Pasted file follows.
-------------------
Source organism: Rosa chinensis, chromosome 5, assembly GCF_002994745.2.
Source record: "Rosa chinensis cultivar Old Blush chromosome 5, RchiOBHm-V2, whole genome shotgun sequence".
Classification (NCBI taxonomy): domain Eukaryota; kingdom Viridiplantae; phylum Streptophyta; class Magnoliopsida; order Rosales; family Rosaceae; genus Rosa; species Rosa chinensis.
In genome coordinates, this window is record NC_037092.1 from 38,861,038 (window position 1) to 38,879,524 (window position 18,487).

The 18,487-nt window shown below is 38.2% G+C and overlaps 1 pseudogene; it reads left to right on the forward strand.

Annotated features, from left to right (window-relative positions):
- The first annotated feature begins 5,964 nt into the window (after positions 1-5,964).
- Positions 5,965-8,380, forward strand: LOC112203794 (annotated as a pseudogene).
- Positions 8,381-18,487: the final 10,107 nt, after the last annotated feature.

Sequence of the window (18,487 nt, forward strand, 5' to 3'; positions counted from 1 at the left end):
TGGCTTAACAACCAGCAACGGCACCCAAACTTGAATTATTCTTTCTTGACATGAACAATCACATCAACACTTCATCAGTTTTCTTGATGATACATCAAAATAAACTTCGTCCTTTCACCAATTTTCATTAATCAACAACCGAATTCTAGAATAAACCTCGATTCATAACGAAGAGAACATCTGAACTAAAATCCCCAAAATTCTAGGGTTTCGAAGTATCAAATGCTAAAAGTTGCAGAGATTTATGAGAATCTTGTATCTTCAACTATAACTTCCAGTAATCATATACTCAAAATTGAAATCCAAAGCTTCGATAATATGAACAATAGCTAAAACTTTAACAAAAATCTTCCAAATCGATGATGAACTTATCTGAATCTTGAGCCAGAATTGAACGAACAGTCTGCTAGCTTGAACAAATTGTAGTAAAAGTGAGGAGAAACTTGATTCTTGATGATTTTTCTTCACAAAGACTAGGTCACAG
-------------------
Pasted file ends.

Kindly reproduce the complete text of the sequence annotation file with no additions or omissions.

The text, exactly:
Source organism: Rosa chinensis, chromosome 5, assembly GCF_002994745.2.
Source record: "Rosa chinensis cultivar Old Blush chromosome 5, RchiOBHm-V2, whole genome shotgun sequence".
Classification (NCBI taxonomy): domain Eukaryota; kingdom Viridiplantae; phylum Streptophyta; class Magnoliopsida; order Rosales; family Rosaceae; genus Rosa; species Rosa chinensis.
In genome coordinates, this window is record NC_037092.1 from 38,861,038 (window position 1) to 38,879,524 (window position 18,487).

The 18,487-nt window shown below is 38.2% G+C and overlaps 1 pseudogene; it reads left to right on the forward strand.

Annotated features, from left to right (window-relative positions):
- The first annotated feature begins 5,964 nt into the window (after positions 1-5,964).
- Positions 5,965-8,380, forward strand: LOC112203794 (annotated as a pseudogene).
- Positions 8,381-18,487: the final 10,107 nt, after the last annotated feature.

Sequence of the window (18,487 nt, forward strand, 5' to 3'; positions counted from 1 at the left end):
TGGCTTAACAACCAGCAACGGCACCCAAACTTGAATTATTCTTTCTTGACATGAACAATCACATCAACACTTCATCAGTTTTCTTGATGATACATCAAAATAAACTTCGTCCTTTCACCAATTTTCATTAATCAACAACCGAATTCTAGAATAAACCTCGATTCATAACGAAGAGAACATCTGAACTAAAATCCCCAAAATTCTAGGGTTTCGAAGTATCAAATGCTAAAAGTTGCAGAGATTTATGAGAATCTTGTATCTTCAACTATAACTTCCAGTAATCATATACTCAAAATTGAAATCCAAAGCTTCGATAATATGAACAATAGCTAAAACTTTAACAAAAATCTTCCAAATCGATGATGAACTTATCTGAATCTTGAGCCAGAATTGAACGAACAGTCTGCTAGCTTGAACAAATTGTAGTAAAAGTGAGGAGAAACTTGATTCTTGATGATTTTTCTTCACAAAGACTAGGTCACAG